This paper looks at the history of the learning process in the Republic of Korea, the impact of historical legacies and the creation of learning mechanisms for economic and social development. It also examines the implications of the political, social and economic environment in the twenty-first century.

Paper 4: Korean Experience within the Context of Development Cooperation Effectiveness, by Ilcheong Yi, Research Coordinator, UNRISD; Olive Cocoman, Research Analyst, UNRISD; You-ah Chung, Research Manager, KOICA; and Hyunjoo Rhee, Policy Analyst, KOICA
This paper considers the response of the Republic of Korea to the international financial assistance and further takes into account the political, economic and social contexts of the country that informed these responses.

Paper 5: The Korean Developmental Alliance between Business, Labour and Government, by Eun Mee Kim, Professor of International Development, Ehwa Women’s University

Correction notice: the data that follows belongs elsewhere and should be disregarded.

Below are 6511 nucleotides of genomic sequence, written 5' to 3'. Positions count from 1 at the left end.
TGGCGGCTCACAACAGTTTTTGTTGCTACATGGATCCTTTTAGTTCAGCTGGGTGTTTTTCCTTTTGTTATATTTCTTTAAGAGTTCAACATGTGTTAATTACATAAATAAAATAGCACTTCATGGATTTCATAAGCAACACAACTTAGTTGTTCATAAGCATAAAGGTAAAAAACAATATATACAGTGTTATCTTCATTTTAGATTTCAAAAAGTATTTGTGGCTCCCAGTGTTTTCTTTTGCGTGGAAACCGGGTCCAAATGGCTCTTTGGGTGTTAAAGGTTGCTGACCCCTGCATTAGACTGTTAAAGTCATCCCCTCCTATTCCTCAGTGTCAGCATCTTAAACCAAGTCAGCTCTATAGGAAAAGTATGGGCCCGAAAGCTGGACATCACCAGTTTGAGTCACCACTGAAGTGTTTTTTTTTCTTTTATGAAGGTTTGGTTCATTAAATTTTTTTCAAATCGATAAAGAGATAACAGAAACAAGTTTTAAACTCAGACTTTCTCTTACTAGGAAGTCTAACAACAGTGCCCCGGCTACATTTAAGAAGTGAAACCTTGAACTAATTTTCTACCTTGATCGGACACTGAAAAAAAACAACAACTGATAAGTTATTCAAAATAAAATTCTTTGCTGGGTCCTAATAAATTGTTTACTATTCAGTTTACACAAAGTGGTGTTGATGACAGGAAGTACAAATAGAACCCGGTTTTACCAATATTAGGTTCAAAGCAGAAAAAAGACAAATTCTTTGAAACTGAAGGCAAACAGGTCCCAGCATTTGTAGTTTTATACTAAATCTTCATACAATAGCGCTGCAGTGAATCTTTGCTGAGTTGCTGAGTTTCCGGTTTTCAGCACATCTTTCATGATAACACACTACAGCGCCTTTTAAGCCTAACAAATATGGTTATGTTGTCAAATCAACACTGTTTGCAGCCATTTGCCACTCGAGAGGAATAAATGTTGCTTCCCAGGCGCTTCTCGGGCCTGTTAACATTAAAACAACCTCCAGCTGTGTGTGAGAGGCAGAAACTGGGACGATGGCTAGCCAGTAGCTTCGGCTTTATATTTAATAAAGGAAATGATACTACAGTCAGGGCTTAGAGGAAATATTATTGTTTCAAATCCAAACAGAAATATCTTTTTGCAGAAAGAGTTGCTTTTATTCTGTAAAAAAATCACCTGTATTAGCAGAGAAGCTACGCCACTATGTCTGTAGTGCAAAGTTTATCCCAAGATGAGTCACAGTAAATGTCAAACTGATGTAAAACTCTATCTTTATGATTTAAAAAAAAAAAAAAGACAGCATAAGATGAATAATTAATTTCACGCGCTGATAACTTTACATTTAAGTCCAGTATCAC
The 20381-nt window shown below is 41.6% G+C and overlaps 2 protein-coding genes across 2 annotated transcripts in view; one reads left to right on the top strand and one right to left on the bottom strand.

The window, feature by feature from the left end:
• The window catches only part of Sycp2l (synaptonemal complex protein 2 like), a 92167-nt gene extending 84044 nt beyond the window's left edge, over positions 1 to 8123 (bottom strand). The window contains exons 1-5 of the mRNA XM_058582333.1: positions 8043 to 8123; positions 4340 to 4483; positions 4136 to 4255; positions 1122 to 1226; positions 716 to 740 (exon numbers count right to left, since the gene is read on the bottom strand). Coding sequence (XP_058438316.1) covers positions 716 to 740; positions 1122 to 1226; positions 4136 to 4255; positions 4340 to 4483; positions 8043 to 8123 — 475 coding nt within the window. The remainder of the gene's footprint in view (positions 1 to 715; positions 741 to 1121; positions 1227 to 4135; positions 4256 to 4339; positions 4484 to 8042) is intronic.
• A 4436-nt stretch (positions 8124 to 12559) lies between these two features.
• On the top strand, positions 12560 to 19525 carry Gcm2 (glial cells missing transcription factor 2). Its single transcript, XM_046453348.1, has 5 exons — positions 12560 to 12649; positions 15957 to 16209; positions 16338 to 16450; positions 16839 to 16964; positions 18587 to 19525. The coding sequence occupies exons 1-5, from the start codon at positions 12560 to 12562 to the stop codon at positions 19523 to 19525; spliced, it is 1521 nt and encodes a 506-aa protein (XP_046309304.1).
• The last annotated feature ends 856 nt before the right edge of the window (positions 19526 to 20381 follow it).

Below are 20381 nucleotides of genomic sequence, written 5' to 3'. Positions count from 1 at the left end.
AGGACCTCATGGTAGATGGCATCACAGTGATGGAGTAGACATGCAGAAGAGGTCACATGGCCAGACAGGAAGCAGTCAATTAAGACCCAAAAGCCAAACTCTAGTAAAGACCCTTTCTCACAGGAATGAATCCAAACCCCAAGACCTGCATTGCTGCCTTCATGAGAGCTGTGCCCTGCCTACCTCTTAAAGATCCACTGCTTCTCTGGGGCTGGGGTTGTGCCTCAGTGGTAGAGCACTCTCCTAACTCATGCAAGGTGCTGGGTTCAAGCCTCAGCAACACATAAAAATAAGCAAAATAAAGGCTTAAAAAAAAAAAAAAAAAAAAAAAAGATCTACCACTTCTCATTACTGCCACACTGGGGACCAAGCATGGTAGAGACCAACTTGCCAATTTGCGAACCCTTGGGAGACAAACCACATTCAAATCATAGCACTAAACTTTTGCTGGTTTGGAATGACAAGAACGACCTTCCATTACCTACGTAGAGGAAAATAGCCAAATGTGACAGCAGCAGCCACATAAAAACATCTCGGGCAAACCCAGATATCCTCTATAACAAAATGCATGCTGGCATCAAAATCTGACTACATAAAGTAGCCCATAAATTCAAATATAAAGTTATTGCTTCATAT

The politics of developmental alliances between business, labour and the government are the core component of the Korean developmental state. Placing the state at the centre of the developmental alliance, the paper examines how the Korean developmental alliance has been formed and changed, and its impact on the economic, social and political dimensions of development.

Paper 6: Institutional Linkages between Social Protection Measures and Industrialization in Korea by Jooha Lee, Assistant Professor, Dongguk University
The hierarchical linkages, both institutional and organizational, between economic and social policies vary during different phases of development. This paper considers to what extent social polices are constrained by economic policy concerns and how they can be conducive to the reduction of poverty and inequality. How did the Republic of Korea achieve strong and balanced development in production, redistribution, protection and reproduction, and foster synergies among institutions in the economic and social spheres?